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Federal Judge Rules Missouri's Funeral Protest Ban Unconstitutional

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A federal judge on Monday struck down Missouri laws targeting funeral protests like this 2006 protest by the Westboro Baptist Church at a marine's funeral in Maryland. (AP)

JEFFERSON CITY, Mo. -- A federal judge Monday ruled that Missouri laws restricting protests near funerals are unconstitutional.

Missouri legislators passed two laws in 2006 in response to protests at servicemembers' funerals by members of Westboro Baptist Church of Topeka, Kan. The church contends the deaths are God's punishment for the U.S. tolerating homosexuality.

U.S. District Judge Fernando Gaitan ruled the laws violate the right of free speech guaranteed by the U.S. Constitution.

The primary state law had barred protests near any funeral, procession or memorial service from an hour before until an hour after the service. The secondary measure specifically stated protesters must stay back at least 300 feet. Both provisions levied the same penalty: up to six months in jail and a $500 fine for a first offense and up to one year in jail and a $1,000 fine for repeat offenders.

Gaitan concluded Missouri officials did not demonstrate the protest restrictions served a significant government interest nor that they had been narrowly tailored to prevent the harm of interruptions of funeral services. The judge wrote he was sympathetic to the argument people attending a funeral deserve some protection but noted a federal appeals court already had previously rejected that argument.

The ruling came in a lawsuit filed by the American Civil Liberties Union on behalf of Westboro church member Shirley Phelps-Roper. Last year, Missouri officials were barred from enforcing the protest restrictions while the lawsuit was pending. Missouri Attorney General Koster appealed that decision but the U.S. Supreme Court refused without comment to consider the case.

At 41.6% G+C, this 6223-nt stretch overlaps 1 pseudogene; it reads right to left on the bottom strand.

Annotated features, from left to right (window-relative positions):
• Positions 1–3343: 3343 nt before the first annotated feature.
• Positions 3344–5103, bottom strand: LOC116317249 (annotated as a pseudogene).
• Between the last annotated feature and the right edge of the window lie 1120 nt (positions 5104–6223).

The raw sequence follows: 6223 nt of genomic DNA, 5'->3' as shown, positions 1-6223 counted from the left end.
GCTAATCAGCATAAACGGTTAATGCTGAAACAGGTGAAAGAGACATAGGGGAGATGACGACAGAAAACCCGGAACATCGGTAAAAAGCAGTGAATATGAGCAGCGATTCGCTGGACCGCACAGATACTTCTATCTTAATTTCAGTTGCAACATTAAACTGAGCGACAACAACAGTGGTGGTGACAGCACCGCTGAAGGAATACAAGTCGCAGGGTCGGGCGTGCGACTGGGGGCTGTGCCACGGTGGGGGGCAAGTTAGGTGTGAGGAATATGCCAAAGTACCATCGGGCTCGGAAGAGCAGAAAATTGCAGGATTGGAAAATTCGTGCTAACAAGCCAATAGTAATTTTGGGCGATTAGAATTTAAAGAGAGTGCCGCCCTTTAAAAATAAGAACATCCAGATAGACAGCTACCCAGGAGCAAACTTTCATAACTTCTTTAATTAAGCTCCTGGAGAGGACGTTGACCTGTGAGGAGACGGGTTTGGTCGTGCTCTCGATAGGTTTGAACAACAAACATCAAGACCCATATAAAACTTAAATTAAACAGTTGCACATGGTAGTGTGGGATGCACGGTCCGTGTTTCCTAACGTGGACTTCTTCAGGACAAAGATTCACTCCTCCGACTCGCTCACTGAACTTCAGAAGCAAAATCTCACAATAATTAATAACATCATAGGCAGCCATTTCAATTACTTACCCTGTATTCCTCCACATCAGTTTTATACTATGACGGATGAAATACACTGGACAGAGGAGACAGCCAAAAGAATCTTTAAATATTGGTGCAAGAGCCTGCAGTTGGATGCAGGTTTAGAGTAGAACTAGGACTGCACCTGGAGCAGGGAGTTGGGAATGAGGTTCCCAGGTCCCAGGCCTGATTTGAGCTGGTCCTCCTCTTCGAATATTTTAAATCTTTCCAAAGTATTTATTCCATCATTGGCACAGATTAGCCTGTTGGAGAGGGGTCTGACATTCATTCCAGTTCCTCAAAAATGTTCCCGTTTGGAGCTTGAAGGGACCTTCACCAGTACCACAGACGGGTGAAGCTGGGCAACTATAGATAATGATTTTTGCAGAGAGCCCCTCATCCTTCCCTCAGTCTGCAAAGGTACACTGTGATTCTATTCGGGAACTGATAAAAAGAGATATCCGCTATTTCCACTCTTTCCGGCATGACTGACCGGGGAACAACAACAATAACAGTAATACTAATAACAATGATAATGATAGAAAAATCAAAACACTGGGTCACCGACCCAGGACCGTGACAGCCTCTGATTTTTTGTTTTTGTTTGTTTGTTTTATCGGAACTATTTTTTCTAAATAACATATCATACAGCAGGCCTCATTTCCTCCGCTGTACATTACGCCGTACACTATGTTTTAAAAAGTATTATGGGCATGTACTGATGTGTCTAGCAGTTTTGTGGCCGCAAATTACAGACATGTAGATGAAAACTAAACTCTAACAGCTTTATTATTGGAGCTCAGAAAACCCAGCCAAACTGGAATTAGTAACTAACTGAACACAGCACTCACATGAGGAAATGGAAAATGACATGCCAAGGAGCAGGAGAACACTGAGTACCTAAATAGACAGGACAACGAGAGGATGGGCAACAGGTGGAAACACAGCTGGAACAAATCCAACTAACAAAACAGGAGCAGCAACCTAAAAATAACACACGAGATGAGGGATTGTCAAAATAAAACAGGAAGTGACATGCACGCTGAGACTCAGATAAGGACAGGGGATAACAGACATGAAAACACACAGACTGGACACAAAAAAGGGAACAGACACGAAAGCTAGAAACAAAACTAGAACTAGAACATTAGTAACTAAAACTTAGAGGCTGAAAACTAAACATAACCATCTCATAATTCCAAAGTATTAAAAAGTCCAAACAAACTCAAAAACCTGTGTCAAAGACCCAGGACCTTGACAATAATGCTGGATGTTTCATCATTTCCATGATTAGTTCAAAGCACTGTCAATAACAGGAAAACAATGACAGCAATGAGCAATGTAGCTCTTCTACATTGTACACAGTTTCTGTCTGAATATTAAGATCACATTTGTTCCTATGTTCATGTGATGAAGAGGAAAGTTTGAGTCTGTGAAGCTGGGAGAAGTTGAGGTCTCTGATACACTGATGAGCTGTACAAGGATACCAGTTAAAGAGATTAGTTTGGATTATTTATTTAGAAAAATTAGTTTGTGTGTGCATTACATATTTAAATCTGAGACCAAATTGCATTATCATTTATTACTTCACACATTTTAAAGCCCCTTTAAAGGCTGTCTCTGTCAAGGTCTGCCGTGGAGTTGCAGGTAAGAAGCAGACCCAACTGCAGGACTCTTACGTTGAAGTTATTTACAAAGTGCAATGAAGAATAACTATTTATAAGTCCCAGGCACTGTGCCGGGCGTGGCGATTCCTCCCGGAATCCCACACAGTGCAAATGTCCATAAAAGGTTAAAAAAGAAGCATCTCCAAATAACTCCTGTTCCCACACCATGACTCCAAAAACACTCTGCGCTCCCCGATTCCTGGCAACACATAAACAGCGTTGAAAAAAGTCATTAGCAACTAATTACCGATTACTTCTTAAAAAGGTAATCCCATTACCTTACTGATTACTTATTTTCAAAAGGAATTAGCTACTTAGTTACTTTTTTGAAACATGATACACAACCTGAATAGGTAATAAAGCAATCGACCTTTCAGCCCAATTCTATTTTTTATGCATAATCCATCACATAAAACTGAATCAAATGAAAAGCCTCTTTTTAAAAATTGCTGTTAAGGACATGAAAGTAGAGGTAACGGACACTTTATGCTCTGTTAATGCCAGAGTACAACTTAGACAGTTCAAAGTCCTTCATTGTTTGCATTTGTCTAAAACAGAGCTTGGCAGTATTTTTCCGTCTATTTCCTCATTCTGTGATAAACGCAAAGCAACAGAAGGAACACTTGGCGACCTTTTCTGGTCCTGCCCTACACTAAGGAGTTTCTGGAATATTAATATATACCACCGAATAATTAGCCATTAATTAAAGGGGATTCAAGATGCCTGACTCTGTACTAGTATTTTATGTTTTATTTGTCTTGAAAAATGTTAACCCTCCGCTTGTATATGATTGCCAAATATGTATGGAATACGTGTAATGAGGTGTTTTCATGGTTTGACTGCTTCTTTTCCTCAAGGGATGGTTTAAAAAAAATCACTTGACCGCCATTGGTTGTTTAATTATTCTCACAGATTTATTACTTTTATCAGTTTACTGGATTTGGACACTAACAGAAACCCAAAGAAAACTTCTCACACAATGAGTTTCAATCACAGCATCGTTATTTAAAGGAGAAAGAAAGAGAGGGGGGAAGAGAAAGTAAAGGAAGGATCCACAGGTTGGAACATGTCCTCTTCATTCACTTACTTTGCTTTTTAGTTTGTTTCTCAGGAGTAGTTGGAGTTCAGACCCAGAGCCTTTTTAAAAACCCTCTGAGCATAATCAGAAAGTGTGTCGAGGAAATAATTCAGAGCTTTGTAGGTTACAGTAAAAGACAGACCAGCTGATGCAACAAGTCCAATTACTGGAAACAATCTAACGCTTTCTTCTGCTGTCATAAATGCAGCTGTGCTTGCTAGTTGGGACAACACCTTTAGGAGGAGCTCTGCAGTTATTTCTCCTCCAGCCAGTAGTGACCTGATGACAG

Koster also plans to appeal Gaitan's latest ruling, said spokeswoman Nanci Gonder.

Gonder said Gaitan's hands were tied by a federal appeals court ruling that there was no compelling government interest in protecting people from unwanted speech outside their homes. She said the attorney general's office would ask the appeals court to "reconsider the abhorrent acts" church members "routinely inflict upon our servicemen and women."

ACLU attorney Tony Rothert said Monday that Missouri's restrictions created too large a zone in public areas where speech was restricted and made even non-disruptive speech illegal.

"Just not liking speech isn't enough reason," Rothert said.

Rothert added that the ban was aimed at the Kansas church but could have affected others. For example, he said it could have made it illegal to picket anywhere a funeral procession happened to drive past.

Numerous states have passed laws restricting protests at funerals; Phelps-Roper also challenged a similar law in Ohio. Missouri's law was sponsored by two St. Joseph lawmakers after Westboro members protested outside the 2005 funeral of a soldier from their legislative districts. State lawmakers said they approved two laws so there was a fallback in case one was challenged in court.

Missouri's ban was named after Edward Lee Myers, whose funeral was protested after he was killed in Iraq. Senate President Pro Tem Charlie Shields, who sponsored one of the funeral protest laws, said in a statement that the protest infringed on the rights of Myers' family and friends.

"Those laid to rest will no longer have the right to be mourned and remembered in an environment of peace, respect and compassion," said Shields, R-St. Joseph. "This ruling is a tragedy to those who die in service while protecting the rights we enjoy here at home."

According to court documents, members of the Kansas church say they have held more than 42,000 pickets, including more than 500 at funerals.

The U.S. Supreme Court this fall was to consider an appeal by the father of a Marine killed in Iraq to reinstate a $5 million verdict against protesters from the church who picketed outside his son's funeral in Maryland. A Baltimore jury awarded damages for emotional distress and invasion of privacy but a federal appeals court threw out the verdict.

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